Dihydromyricetin (C15H12O8) is a natural flavonoid originating from the Ampelopsis grossedentata plant, and has been demonstrated to have strong antioxidant and anti-inflammatory characteristics [29,63,64]. Most recently, dihydromyricetin has been demonstrated to promote the intestinal antioxidant ability of pigs in vivo [65]. Concretely, feeding 0.03% dihydromyricetin to grower pigs for 15 weeks markedly enhanced T-AOC and the activities of GSH-Px and CAT, but reduced MDA content in the jejunum mucosal of pigs [65]. More importantly, dihydromyricetin has been reported to have protective effects against DON-induced toxicity in porcine intestinal epithelial cells [29]. Compared with the DON treatment group, cotreatment with dihydromyricetin markedly promoted cell viability and inhibited cell apoptosis, and improved antioxidant capacity and anti-inflammatory ability, as evidenced by the increased intracellular GSH content, and decreased intracellular ROS, tumor necrosis factor-α (TNF-α), and interleukin-8 (IL-8) levels [29]. The results of Long et al. (2021) indicate that dihydromyricetin can effectively alleviate the DON-induced toxicity of porcine intestinal epithelial cells by reducing intestinal oxidative stress, inflammation, and apoptosis [29]. Additionally, dihydromyricetin has also been reported to improve intestinal barrier function, as well as nutrient transport and absorption in pigs [66]. Wei et al. (2022a) found that dietary dihydromyricetin supplementation significantly upregulated the mRNA expression of MUC1 and MUC2 and the protein expression of Claudin-1 and Occludin in the jejunum mucosa of pigs [66]. Dietary dihydromyricetin supplementation also elevated the activities of maltase, lipase, amylase, and sucrase, and upregulated the mRNA expression of nutrient transporters (SGLT1, GLUT2, and PepT1) in the jejunum mucosa of pigs [66]. Therefore, the above research results suggest that the application of dihydromyricetin as a feed additive in pig diets has broad prospects, and it may feasibly be used to alleviate the toxic effects of feed DON contamination on pigs.

4.7. Chlorogenic Acid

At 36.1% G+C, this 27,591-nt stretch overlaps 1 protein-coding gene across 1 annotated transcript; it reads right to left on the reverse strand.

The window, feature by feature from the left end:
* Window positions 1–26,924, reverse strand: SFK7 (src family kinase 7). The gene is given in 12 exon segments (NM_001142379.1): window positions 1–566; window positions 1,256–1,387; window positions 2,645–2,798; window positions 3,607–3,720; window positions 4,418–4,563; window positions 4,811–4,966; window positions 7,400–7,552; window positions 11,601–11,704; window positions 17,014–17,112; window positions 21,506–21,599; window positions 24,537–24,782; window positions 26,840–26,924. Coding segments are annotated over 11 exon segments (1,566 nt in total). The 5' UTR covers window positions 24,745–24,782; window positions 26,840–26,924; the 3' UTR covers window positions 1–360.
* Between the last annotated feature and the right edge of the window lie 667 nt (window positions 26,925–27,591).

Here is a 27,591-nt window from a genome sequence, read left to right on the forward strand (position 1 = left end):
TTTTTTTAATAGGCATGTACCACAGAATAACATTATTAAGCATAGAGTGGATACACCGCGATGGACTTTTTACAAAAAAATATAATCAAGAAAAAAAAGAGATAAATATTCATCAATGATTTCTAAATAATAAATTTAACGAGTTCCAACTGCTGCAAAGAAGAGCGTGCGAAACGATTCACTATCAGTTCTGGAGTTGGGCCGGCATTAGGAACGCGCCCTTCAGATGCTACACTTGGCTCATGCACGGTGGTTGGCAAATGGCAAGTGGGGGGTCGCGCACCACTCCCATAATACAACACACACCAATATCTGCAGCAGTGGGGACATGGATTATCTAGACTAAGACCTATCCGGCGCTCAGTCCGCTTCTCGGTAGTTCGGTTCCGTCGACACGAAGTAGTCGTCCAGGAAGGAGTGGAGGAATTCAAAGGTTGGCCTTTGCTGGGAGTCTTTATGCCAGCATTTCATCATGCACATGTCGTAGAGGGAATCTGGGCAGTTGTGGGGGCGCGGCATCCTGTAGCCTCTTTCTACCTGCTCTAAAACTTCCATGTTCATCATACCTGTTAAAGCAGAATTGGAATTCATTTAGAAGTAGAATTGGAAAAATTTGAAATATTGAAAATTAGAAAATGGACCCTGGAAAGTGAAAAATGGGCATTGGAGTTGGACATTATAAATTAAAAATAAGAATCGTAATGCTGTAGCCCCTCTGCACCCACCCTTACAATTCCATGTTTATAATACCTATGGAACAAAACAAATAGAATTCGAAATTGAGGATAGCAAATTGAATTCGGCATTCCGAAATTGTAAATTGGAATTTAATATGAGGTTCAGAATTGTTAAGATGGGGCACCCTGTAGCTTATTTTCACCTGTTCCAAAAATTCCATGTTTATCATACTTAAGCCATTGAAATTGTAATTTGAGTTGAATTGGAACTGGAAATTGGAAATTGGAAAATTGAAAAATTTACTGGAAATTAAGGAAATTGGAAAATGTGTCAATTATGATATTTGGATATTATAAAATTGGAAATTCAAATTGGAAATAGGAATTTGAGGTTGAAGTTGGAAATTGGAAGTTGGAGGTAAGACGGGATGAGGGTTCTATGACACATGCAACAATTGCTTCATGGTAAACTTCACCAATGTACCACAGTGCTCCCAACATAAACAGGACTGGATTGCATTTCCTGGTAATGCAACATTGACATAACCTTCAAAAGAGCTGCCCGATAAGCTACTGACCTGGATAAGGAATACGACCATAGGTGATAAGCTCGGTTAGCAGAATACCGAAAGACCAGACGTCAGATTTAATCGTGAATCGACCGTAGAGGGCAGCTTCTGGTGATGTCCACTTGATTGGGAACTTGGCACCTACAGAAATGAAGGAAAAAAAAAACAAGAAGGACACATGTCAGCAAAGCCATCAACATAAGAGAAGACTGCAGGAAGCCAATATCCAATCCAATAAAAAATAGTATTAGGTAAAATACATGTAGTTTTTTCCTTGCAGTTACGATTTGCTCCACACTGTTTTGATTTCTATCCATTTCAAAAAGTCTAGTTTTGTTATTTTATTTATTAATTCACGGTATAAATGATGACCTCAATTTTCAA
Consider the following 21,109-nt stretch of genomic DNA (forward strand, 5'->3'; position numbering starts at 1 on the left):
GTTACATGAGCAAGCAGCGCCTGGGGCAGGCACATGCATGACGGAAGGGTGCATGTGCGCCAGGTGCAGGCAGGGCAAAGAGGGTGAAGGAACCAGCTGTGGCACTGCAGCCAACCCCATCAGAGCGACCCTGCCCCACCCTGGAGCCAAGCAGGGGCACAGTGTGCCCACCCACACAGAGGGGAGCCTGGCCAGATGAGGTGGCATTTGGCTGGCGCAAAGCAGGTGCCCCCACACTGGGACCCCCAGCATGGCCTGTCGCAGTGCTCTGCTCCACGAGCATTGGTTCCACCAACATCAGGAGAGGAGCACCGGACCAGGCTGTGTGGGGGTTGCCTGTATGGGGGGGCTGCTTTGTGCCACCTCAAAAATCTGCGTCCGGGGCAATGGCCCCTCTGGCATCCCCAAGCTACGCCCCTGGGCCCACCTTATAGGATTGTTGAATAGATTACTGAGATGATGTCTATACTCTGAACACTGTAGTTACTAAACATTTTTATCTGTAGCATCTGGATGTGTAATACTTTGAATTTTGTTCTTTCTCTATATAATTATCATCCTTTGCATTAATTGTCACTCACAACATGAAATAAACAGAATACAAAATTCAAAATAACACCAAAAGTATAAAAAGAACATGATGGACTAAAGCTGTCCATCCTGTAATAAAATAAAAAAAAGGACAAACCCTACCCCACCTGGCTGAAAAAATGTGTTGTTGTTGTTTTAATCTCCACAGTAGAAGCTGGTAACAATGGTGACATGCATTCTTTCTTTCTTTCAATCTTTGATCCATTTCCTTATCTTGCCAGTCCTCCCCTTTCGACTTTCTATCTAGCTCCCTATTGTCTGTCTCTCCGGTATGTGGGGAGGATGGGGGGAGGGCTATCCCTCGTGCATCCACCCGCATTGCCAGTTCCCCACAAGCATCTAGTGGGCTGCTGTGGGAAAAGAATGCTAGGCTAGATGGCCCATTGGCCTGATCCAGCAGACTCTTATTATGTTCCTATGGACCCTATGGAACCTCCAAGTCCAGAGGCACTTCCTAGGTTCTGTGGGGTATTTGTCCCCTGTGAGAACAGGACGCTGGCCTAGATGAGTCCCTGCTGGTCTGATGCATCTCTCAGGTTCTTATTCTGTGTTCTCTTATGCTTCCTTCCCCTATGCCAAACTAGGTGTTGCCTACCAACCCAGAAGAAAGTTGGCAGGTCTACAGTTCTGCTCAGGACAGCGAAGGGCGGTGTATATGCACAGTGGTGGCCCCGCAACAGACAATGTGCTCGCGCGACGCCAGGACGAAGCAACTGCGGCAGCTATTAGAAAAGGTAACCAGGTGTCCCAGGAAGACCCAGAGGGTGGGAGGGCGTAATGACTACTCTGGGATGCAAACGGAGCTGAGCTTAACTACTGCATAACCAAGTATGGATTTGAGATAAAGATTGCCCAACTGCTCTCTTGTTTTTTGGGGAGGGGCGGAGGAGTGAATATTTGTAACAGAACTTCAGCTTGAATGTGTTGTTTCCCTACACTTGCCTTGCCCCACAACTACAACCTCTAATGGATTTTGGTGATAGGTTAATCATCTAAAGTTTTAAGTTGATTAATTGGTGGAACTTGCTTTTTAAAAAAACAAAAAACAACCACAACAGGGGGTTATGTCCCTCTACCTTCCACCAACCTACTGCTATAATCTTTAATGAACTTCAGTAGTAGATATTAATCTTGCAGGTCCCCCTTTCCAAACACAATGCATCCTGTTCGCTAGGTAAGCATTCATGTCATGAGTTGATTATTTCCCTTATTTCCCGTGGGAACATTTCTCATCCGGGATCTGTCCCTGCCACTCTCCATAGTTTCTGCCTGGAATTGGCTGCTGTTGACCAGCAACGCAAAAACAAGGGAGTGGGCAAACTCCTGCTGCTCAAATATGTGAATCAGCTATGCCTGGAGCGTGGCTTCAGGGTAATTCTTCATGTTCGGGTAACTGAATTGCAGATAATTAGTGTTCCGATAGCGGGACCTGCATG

Chlorogenic acid (C16H18O9) is a polyphenol compound extracted from vegetables, fruits, and plants, including Eucommia ulmoides, honeysuckle, coffee and tea, and so on [39]. In recent years, the beneficial regulation of chlorogenic acid on the intestinal function and health of pigs has attracted widespread attention. The primary physiological and biochemical function of chlorogenic acid is attributed to its robust antioxidant function [67]. It has been reported that feeding 1000 mg/kg chlorogenic acid to weaned piglets for 2 weeks increased the activities of GSH-Px and CAT, and decreased MDA content in the duodenal and jejunal mucosa of pigs [68]. Meanwhile, the activities of GSH-Px, SOD, and CAT in the serum of piglets were elevated by dietary 1000 mg/kg chlorogenic acid supplementation [69]. These results suggest that dietary chlorogenic acid supplementation improved the antioxidant status of piglets, which is beneficial for piglets to protect against oxidative stress. Chen et al. (2022) found that the dietary addition of 1000 mg/kg chlorogenic acid for 21 days increased antioxidant enzyme activity in the serum of piglets under oxidative stress conditions [70]. Moreover, dietary supplementation with 1000 mg/kg chlorogenic acid for 2 weeks markedly decreased the mRNA expression of IL-6, TNF-α, IL-1β, and NF-κB in the jejunal and ileal mucosa of piglets [71]. Regarding intestinal apoptosis, chlorogenic acid supplementation decreased apoptotic cells in the jejunum as well as Bax/Bcl-2 ratio in the duodenum and jejunum of piglets [71]. It has been reported that feeding 1000 mg/kg chlorogenic acid to weaned piglets for 2 weeks enhanced the intestinal barrier function of piglets, as indicated by decreased serum diamine oxidase (DAO) and D-lactate levels, and upregulated protein expression of claudin-1 in the small intestinal epithelium [68]. Those results suggest that chlorogenic acid improved intestinal barrier function and reduced intestinal oxidative stress, inflammation, and apoptosis of piglets. In an IPEC-J2 cell model, pre-treatment with 40 μg/mL chlorogenic acid for 1 h elevated cell viability and reduced LDH release and apoptosis in IPEC-J2 cells, which were challenged by 0.5 μg/mL DON for 6 h in comparison to the DON-treated IPEC-J2 cells [39]. Under DON exposure conditions, chlorogenic acid supplementation still exerts robust protective effects on porcine intestinal epithelial cells, including maintaining intestinal barrier function and nutrient transport [39]. Concretely, the mRNA expression of Claudin-1, ZO-1, Occludin, PePT1, and GLUT2 were upregulated when IPEC-J2 cells were treated with chlorogenic acid under DON exposure conditions [39]. This study indicated that chlorogenic acid could alleviate porcine enterotoxicity induced by DON exposure via its antioxidant, anti-inflammation, and anti-apoptosis characteristics [39]. Therefore, chlorogenic acid is a promising polyphenol to counteract the oxidative damage and intestinal injury of swine by DON exposure.